Edelman died of old age at the family home of his friend Paula Sawicka, where he had lived for the past two years.
"He died at home, among friends, among his close people," Sawicka told The Associated Press.
Most of Edelman's adult life was dedicated to the defense of human life, dignity and freedom. He fought the Nazis in the doomed Warsaw ghetto revolt and later in the Warsaw city Uprising. And then for decades he fought communism in Poland.
His heroism earned him the French Legion of Honor and Poland's highest civilian distinction, the Order of the White Eagle.
One of the few survivors of three weeks of uneven struggle in the Warsaw ghetto, he felt obliged to preserve the memory of the fallen heroes of that first large-scale Jewish revolt against the Nazis. Each year, on the revolt's anniversary, he laid flowers at Warsaw's monument to the ghetto heroes, and called for tolerance.
'Man is evil, by nature man is a beast," he said, and therefore people "have to be educated from childhood, from kindergarten, that there should be no hatred."
He also felt obliged to appeal repeatedly to the world for freedom and peace _ even when it had to be won in a fight.
"When you cannot defend freedom through peaceful means, you have to use arms to fight Nazism, dictatorship, chauvinism," Edelman said in an 2008 interview with The Associated Press in his apartment in the central city of Lodz, which was filled with portraits of Jews and of scenes reminiscent of the Holocaust.
He worked at a city hospital Lodz, almost to his last day.
Edelman was born Jan. 1, 1919 in Homel, which was then in eastern Poland and is now in Belarus. His family soon moved to Warsaw.
When the Nazis invaded Poland on Sept.1, 1939, Edelman was member of Bund, a Jewish socialist organization that later masterminded plans for resistance against the occupying Germans.
The Germans set up the Warsaw ghetto in November 1940, cramming some 460,000 Jews from the city and from across Poland in inhuman conditions. After a year, almost half the people there had died of disease and starvation.
The resistance plans were implemented April 19, 1943, when the Nazis moved to liquidate the ghetto by killing or sending some remaining 60,000 residents to the death camps. Thousands were put on regular transports to the death camps of Treblinka, Majdanek and Sobibor.
But that April, the well-trained German troops encountered unexpectedly fierce resistance from a few hundred young, poorly armed Jewish civilians, determined to die fighting rather than in gas chambers.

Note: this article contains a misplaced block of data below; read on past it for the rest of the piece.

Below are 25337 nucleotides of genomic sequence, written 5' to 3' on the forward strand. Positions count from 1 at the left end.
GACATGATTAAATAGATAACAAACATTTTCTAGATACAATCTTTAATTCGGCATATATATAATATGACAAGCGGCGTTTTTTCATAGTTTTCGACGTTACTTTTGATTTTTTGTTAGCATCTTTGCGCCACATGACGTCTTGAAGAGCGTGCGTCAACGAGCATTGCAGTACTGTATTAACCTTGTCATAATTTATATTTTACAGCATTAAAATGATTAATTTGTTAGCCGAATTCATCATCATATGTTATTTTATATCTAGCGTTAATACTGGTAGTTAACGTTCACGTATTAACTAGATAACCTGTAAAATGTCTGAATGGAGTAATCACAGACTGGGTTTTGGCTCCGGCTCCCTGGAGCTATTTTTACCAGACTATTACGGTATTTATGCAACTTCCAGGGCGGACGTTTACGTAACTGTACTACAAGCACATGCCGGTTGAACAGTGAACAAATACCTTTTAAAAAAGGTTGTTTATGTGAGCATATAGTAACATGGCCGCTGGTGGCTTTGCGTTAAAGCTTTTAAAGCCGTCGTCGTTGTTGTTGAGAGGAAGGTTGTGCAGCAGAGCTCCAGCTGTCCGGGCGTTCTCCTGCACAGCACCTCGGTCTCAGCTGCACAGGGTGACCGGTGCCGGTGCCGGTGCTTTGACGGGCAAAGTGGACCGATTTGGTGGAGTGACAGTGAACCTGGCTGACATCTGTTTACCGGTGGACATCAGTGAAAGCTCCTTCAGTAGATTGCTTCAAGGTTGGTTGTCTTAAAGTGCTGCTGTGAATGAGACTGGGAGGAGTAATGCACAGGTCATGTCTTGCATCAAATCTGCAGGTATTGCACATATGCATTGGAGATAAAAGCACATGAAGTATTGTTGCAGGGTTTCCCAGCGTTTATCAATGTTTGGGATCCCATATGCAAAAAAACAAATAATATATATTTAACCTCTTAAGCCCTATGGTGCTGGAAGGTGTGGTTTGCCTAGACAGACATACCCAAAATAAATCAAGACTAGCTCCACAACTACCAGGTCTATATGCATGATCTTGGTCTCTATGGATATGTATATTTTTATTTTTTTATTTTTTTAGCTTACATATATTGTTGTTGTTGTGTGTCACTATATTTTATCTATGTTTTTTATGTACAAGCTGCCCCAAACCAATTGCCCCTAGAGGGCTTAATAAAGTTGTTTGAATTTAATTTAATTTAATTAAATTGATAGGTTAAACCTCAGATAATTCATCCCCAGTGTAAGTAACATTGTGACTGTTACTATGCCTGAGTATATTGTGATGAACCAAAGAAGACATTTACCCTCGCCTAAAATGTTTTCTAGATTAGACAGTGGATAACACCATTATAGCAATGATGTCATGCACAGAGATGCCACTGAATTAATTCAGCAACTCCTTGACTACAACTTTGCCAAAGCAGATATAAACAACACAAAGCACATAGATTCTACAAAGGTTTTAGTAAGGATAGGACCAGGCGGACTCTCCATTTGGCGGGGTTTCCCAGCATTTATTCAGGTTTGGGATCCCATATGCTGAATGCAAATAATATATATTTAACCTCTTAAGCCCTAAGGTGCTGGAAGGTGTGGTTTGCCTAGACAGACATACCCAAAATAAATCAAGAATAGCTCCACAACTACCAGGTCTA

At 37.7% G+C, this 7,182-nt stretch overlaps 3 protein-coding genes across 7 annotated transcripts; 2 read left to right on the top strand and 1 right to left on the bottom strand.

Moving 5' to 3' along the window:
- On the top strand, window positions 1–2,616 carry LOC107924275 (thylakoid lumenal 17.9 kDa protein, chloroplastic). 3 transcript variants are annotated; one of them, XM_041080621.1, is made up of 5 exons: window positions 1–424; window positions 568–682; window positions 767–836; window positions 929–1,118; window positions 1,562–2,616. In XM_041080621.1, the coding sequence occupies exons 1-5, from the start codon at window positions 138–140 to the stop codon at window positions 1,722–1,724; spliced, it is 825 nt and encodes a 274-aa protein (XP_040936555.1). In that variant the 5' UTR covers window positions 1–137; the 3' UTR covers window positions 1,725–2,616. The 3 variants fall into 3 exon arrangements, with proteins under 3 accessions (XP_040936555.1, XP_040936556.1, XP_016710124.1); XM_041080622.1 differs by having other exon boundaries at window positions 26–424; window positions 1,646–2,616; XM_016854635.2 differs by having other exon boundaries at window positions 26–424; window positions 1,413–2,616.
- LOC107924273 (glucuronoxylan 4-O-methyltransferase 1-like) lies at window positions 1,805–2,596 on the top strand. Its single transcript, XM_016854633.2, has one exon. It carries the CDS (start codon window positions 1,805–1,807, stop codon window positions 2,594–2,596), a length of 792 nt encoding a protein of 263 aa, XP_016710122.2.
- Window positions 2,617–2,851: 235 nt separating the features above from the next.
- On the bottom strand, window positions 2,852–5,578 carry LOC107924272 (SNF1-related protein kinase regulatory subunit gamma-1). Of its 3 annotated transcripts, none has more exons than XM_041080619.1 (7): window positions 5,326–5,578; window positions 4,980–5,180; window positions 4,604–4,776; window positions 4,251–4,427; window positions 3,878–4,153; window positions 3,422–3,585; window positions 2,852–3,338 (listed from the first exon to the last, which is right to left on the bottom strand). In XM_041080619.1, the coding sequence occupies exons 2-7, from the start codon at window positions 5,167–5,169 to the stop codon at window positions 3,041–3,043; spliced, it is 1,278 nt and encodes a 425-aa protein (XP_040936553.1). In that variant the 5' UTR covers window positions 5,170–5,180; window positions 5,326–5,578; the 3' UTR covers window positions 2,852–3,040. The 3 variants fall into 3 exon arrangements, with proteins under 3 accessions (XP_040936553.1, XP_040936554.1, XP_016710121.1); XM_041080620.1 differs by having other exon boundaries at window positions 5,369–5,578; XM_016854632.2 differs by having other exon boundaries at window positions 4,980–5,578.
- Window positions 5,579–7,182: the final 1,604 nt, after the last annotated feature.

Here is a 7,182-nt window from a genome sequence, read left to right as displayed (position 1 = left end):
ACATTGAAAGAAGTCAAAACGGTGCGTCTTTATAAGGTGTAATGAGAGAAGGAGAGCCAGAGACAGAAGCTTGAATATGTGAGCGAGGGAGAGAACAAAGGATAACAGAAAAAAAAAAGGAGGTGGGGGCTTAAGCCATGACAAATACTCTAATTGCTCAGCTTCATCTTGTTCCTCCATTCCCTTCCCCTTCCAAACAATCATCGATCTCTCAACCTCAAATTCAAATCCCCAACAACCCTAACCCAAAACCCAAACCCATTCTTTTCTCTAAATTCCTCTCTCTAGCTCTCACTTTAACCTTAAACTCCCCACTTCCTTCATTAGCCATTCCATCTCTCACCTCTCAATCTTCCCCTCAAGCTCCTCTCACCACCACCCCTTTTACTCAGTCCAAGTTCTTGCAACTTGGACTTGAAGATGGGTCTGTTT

At the age of 23, Edelman took command of a brush-makers unit, based at a brush factory.
"No one believed they would be saved," Edelman said. "We knew the struggle was doomed, but it showed the world there was resistance against the Nazis, that you could fight the Nazis."
They had few guns and no food but were driven by a goal.
The Nazis "wanted to destroy the people and we fought to protect the people in the ghetto, to extend their lives by a day, or two or five," he said.
The ghetto fighters inflicted heavy losses on the Germans, but eventually succumbed. More than 55,000 people were killed or deported to Nazi concentration camps when the uprising failed.
The uprising's leaders were rounded up in a bunker and, seeing no chance of escape, committed suicide on May 8, 1943.
The Nazis razed the ghetto street by street, as part of their so-called "final solution" in which they killed 6 million people in their efforts to wipe out European Jewry.
Edelman was not in the bunker. With a small group of survivors, he left through the sewers to the Aryan side of Warsaw, where he found places to hide and helped coordinate Jewish partisan groups in nearby foests.
The deadly struggle was "worth it ... even at the price of the fighters' lives," he said later. "They could not be saved, anyway."
In August and September of 1944, Edelman fought in the Warsaw Uprising, another ill-fated revolt meant to free the capital from Germans ahead of the advancing Red Army.
After the war, Edelman became a cardiologist in Lodz. He joined the democratic opposition and the Solidarity freedom movement, and was interned under the Dec.13, 1981, martial law aimed against Solidarity.
In the end, the Solidarity movement led to the ouster of communists from power in Poland in 1989.
Edelman's wife, Alina Margolis-Edelman, worked as a nurse in the Warsaw ghetto and after the war became a pediatrician. With their son, Aleksander, and daughter, Anna, she left Poland for France following the communist-sponsored anti-Semitic purges of 1968. She died in Paris on March 23, 2008.
But Edelman never wanted to leave Poland.
"When you were responsible for the life of some 60,000 people, you don't leave and abandon the memory of them," he told the AP.
He held honorary doctorate of the Yale University.
He is survived by his son, Aleksander, his daughter, Anna, and grandchildren Liza and Tomek.